In addition, leaders repeatedly emphasized that this was a nonviolent struggle for the peace of Vieques. Ending the navy's bombing became a shining example of the possibilities for nonviolent direct action to achieve political objectives. With love, as one activist noted, a struggle of the people can defeat the dragon.
Press reports, in an apparent attempt to portray the celebration in a negative light, focused on the burning of vehicles in the early hours of May 1 after the opening of the base. Most activists, however, denounced the burning of the vehicles as an isolated anomaly at odds with the movement's nonviolent character. Others apologetically recognized the destruction as an emotional reaction to sixty years of occupation.
Even though the destroyed vehicles no longer belonged to the navy, it was federal property that represented for some the continued U.S. control and domination over the island. Governor Calderon announced her intent to prosecute acts of vandalism, but many activists agreed that it was hypocritical to prosecute these relatively insignificant actions while doing nothing about the much more deadly results of six decades of naval bombardments.
“If there is a desire to go after and judge those who have been violent in Vieques,” the Committee for the Rescue and Development of Vieques said in a statement, “bring the pilot who killed David Sanes before the people of Vieques for judgement, and then the Admirals and other military officials responsible for the death and destruction to our island and people over decades.”
Hoy Vieques, manana Puerto Rico
One interpretation of the name “Vieques” is that it comes from an indigenous word for “little island.” This label emerged in slogans that activists brought with them from the main island: from the big island to the small island. This paternalistic positioning, however, has led some local inhabitants to view themselves as a colony of the colony.
Social movements rarely succeed without outside allies, and that is equally true in Vieques. Although the residents of Vieques (like all of Puerto Rico) are U.S. citizens, they cannot vote for president nor do they have any voice in Congress. It was perhaps this political subjugation that allowed the bombing to continue for so long.
Puerto Rican communities in the United States, however, brought visibility to this issue to the point that New York State Republican Governor George Pataki, perhaps seeking the Hispanic vote, visited Vieques and called for the navy's withdrawal.
In the final stages of the civil disobedience campaign, the presence of high-profile protesters like Robert Kennedy, Jr. and the Rev. Al Sharpton brought a visibility necessary for the empire to respond to the colony's demands.
Speaking on May 1 to a rally of thousands of people who marched the four kilometers from the port town of Isabel Segunda to the gates of Camp Garcia, Ruben Berrios Martinez, leader of the Puerto Rican Independence Party, claimed that the history of Puerto Rico will be written as pre- and post-Vieques.
No empire, he stated, not even the United States, has given up privileges voluntarily. All of the military bases, Berrios urged, “must be recuperated for the economic and social development of Puerto Rico so that people can live from the wealth of their own land.”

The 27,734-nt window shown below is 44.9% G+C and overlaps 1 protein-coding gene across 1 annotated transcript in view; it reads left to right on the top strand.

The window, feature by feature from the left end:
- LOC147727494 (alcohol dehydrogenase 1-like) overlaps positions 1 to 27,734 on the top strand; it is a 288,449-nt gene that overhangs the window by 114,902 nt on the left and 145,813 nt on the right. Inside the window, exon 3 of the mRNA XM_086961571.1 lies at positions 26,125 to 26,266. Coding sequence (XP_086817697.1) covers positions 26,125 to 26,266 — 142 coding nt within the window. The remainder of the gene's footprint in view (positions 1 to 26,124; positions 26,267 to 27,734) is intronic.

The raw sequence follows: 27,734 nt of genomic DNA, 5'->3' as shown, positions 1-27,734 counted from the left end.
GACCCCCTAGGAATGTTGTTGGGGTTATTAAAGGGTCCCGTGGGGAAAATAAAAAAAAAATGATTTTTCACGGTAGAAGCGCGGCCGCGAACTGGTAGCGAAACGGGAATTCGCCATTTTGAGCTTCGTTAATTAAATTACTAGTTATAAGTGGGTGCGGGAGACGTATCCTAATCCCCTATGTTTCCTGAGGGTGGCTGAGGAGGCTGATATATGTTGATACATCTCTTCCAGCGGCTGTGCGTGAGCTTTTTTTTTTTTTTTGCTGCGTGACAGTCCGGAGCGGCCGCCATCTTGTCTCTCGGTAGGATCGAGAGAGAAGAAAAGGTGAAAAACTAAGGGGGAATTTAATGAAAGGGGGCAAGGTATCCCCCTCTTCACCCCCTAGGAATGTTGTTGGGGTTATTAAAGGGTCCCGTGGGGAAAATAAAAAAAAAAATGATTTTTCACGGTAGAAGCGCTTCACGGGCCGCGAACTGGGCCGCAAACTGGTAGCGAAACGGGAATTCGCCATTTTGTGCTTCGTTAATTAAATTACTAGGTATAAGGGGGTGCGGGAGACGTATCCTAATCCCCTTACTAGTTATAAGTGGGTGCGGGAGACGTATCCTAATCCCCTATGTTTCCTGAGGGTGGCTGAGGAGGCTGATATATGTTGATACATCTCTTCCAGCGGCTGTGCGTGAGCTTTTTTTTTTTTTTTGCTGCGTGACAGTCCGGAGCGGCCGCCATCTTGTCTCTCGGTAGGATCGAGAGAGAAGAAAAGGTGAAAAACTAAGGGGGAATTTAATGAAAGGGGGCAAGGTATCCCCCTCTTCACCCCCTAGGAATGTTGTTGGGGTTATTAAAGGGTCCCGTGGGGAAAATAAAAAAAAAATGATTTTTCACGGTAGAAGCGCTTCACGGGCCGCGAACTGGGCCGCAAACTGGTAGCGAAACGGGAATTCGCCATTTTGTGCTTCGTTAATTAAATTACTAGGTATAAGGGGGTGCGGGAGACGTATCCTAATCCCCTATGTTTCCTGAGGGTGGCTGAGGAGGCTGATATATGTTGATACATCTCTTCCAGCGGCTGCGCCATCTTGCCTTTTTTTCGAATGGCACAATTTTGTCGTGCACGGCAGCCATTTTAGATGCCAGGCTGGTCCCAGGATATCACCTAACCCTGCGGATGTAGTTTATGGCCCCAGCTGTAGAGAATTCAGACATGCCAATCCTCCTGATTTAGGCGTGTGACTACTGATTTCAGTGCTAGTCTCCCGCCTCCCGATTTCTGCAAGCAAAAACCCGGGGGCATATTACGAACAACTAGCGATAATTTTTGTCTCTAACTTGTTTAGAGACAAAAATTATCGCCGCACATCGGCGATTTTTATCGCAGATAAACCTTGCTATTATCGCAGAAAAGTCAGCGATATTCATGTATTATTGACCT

He ended his talk with the slogan “Today Vieques, Tomorrow Puerto Rico.” Berros used Vieques as a platform to call for a solution to the colonial subjugation to the United States that Puerto Rico has experienced since being occupied in the aftermath of the 1898 war with Spain.
Puerto Rico is currently an Estado Libre Asociado (literally “Associated Free State,” but defined by the United States as “commonwealth”), which means that it is an “unincorporated territory” that “belongs to, but is not part of” the United States.
This leaves Puerto Rico subject to U.S. whims, and the residents of Vieques with no legal avenues to address the evils committed against them.
The nationalist tones of the protests and the extensive presence of Puerto Rican flags in the rally seem to prove what has often been observed about the colony: Although only a small percentage of Puerto Ricans favor independence, one does not need to scratch very deeply to find independentista sentiments.
Puerto Rican independence and socialist activists are by no means latecomers to Vieques. Rather, they are largely responsible for bringing broader attention to the protests, encouraging and giving them coherence.
In 1948, Don Pedro Albizu Campos, an early independence leader, strongly denounced the military occupation of Vieques. Many of the heros and martyrs of the struggle, such as Angel Rodriguez Cristobal who died in prison in 1979, were independence activists and socialists from the main island.
As Berrios noted, this struggle did not begin four years ago but was the culmination of a long fight. Evicting the navy from Vieques was an important step in the push to gain political independence for Puerto Rico. Vieques, Berrios noted, was “an example of the struggle we will pursue” for the freedom of all of Puerto Rico.
The military presence on Vieques, ironically, has helped unify and strengthen a Puerto Rican identity and helped revitalize the cause of independence. Vieques became an important part of the anti-colonial struggle.
La marina ya se fue
At the May 1 rally, celebrating cheers of victory that the navy had successfully been evicted replaced the long standard protest chants of “Out Navy.” There is a danger that with the navy now gone from Camp Garcia, international activists will move on to other concerns and ignore ongoing issues on Vieques.